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I agree with the spirit of what you're pointing out, but I wish you wouldn't use E.T. as the example. I liked E.T. was I first saw it as a 10 year old, but now I can't stand certain aspects of it's cloying, cutesy characterizations of American suburbia. Drew Barrymore's darling little kiddiepoo scenes prominently come to mind. This cloying tendency of Spielberg to tug at the heartstrings was at its worst in this film, although it infected earlier movies like Close Encounters and even Jaws to a lesser degree. If I had to introduce 9 year olds, say, to the greatness of 70s/80s fantasy/sci-fi cinema, I'd start with Star Wars (ep. IV, the best by far) and Raiders of the Lost Ark. Yes, despite some of the scary violence. For young teens I'd go with movies like The Terminator, The Road Warrior, and Star Trek II. If it's a psycho kid with a thirst for violence I'd consider Conan the Barbarian (1982) and Escape From New York.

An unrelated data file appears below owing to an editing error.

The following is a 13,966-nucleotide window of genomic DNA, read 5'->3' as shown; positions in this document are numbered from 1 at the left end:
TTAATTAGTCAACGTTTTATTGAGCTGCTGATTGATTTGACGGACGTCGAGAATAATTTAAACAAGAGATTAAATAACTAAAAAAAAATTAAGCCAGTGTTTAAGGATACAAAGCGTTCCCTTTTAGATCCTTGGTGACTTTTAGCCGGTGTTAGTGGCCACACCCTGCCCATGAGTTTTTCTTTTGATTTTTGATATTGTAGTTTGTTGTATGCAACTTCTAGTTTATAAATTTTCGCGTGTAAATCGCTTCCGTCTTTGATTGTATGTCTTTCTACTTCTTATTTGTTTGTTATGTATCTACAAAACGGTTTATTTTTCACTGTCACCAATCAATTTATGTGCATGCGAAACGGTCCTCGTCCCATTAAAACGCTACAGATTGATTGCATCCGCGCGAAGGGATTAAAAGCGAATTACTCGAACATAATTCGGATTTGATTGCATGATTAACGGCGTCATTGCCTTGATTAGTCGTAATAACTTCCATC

Full disclosure: I'm still hostile to E.T. for ruining John Carpenter's career just as he was peaking.

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I have to agree. Given the choice between Close Encounters and E.T. as a favourite movie of Spielberg's, I have to pick Close Encounters as it has a unique atmosphere to it, and it engages me and fires my imagination to this day. And even Barry is a UFO abductee and his mother is simply trying to get him back. E.T. by comparison is simply a kid's movie and I don't like the way it has reduced me to tears many times (Drew Barrymore reacting to E.T. being defibrillated always gets me), not to mention the schmaltzy sentimentality of the ending.